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Why Am I So Tired All the Time?

Sep 01, 2023
Why Am I So Tired All the Time?
When you wake up groggy and can’t shake off the sleepiness, it’s impossible to perform at your best. Tiredness could be a sign of chronic fatigue syndrome or another issue. Before you can feel rested, you must find out why you’re not resting.

Sleep is an essential pillar of health. During sleep, your body is extremely active, performing activities such as repairing injured cells and tissues and detoxifying your body through the glymphatic system. Just a few of the tasks your body performs during sleep are:

  • Eliminates beta-amyloid from brain
  • Distributes glucose, lipids, and amino acids throughout body
  • Consolidates the day’s memories
  • Repairs and restores cells

Women and men over 18 should aim for 7-9 hours of good sleep per night. If you can't get enough sleep, or if you wake up tired despite your 7-9 hours, you need to find out why. 

Lack of deep, restorative rest raises your risk for serious conditions and diseases, including stroke, Alzheimer’s disease, and cancer.

At Natural Health Specialists, our holistic medicine specialist, Christopher J. Fischer, ND, wants you to have the energy you need to enjoy your life and accomplish your goals. After testing and diagnosing your fatigue, he customizes a treatment plan.

Are you tired all the time? Here are a few reasons why you might be.

You have chronic fatigue syndrome

Chronic fatigue syndrome (CFS), also known as myalgic encephalomyelitis, is a debilitating illness that affects up to 2.5 million women, men, and children in the United States. About 90% of them, though, have not been diagnosed. Women are more likely than men to have CFS, as are older people.

Mild cases of CFS may make it harder to accomplish daily tasks. Severe cases may make it impossible to do so. In fact, some people with CFS can’t even get out of bed. 

The main symptom linked with CFS is that your fatigue persists, even if you get a sufficient amount of sleep. Another hallmark is fatigue that worsens after exertion, such as exercise or solving a difficult problem.

Often, CFS develops after an infection or a stressful period. People with CFS also seem to have difficulty producing energy on a cellular level. Chronic stress, which alters your body chemistry, may also contribute.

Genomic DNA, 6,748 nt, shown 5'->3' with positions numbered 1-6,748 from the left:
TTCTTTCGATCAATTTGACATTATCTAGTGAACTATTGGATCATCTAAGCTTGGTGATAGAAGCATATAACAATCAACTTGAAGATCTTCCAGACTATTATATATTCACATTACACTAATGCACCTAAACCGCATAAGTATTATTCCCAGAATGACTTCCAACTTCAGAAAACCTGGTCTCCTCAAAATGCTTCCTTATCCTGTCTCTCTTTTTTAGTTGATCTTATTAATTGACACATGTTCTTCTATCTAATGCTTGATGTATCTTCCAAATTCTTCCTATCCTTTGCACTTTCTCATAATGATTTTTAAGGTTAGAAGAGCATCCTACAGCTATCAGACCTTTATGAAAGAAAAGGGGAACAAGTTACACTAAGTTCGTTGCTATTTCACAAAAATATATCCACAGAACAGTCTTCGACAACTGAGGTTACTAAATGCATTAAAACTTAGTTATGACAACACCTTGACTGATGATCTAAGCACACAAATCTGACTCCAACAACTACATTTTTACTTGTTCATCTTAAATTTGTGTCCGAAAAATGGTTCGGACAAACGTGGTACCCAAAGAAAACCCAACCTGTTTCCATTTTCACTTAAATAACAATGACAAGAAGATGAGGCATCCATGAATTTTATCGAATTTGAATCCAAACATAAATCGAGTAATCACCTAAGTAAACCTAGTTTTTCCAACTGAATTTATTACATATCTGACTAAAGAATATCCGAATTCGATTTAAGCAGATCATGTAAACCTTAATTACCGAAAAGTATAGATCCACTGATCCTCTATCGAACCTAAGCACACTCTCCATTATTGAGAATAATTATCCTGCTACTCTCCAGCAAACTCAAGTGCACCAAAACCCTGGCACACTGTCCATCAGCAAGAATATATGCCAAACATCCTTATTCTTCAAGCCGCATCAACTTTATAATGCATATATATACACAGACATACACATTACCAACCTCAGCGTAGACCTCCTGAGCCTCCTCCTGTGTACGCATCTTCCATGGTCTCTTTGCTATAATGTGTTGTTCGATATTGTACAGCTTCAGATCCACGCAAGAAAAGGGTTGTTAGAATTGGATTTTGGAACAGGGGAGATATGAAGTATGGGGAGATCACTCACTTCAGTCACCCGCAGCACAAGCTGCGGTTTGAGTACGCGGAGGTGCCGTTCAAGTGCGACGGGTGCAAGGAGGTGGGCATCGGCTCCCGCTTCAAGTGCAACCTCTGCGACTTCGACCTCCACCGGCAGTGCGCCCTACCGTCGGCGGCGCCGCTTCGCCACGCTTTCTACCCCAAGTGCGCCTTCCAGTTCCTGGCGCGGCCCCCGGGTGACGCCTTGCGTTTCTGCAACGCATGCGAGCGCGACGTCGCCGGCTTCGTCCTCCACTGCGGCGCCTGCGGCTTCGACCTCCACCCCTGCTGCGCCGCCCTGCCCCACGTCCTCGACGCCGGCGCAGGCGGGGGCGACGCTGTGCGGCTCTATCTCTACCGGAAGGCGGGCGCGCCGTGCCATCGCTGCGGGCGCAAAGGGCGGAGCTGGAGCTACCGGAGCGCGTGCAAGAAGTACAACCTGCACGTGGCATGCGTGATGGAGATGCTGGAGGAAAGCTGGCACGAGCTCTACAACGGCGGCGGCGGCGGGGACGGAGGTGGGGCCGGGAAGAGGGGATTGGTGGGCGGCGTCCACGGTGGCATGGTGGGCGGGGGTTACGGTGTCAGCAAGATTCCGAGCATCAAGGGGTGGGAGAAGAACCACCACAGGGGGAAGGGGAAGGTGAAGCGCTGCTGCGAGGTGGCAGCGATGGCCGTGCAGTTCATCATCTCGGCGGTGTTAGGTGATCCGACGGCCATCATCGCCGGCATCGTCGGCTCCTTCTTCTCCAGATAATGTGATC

In addition, many of the other causes of fatigue (listed below) may be factors in your CFS. Treating underlying causes of CFS as well as learning to pace yourself so that you stay within your own energy envelope can help you manage CFS.

You have sleep apnea

Sleep apnea is a common sleep breathing disorder in which you stop breathing for seconds at a time, multiple times per night. Apneas restrict air flow by 90% for at least 10 seconds. Hypopnea is partially restricted air flow of at least 30% that lasts for at least 10 seconds.

Although up to four apneas per hour is considered normal, when you have more than that, your body never enters a fully rested state. Therefore, your glymphatic system can’t clear your brain or other organs of toxins. Your cells don’t get repaired and restored. Your energy isn’t renewed.

Signs that you have sleep apnea include snoring that wakes you up at night, a sore throat in the morning, and persistent fatigue. 

You can manage the most common type of sleep apnea — obstructive sleep apnea — with an oral appliance that keeps your airway open during sleep or with a continuous positive air pressure (CPAP) machine.

You have nutritional deficiencies or food sensitivities

Your brain needs nutrients in order to function optimally and also to enter the deep state of sleep it needs to clear amyloids, repair cells, and consolidate memories. A common deficiency that affects sleep is a magnesium deficiency. 

You need enough of sleep-friendly nutrients, including:

  • GABA
  • Calcium
  • Magnesium
  • Vitamins A, C, D, E, and K

Food sensitivities also can affect your ability to get quality sleep. When your gut is irritated because you eat the wrong types of foods for your body, you may develop leaky gut syndrome, which increases inflammation. Inflammation is associated with insomnia.

Your hormones are unbalanced

Women often have trouble sleeping during perimenopause and menopause, due to a lack of estrogen and other hormones. Men, too, may develop insomnia as they age and their testosterone production slows down.

In addition to sex hormones, insufficient thyroid hormone can disturb your sleep. You may need herbal formulations that help your body produce healthy levels of hormones again.

You’re dealing with toxins 

Your body may be fatigued because it’s being gradually poisoned by heavy metals, mold, or other contaminants. 

Dr. Fischer helps you detoxify your body to alleviate the stress, then prescribes dietary changes and supplements to help you rebuild your energy reserves and repair the damage done by toxins.

Start your journey toward deep rest and renewed energy by subscribing to our new client special for monthly telehealth sessions to resolve chronic fatigue. Although we’re based in East Northport, New York, Dr. Fischer sees all patients virtually. For an appointment, call 631-742-6697.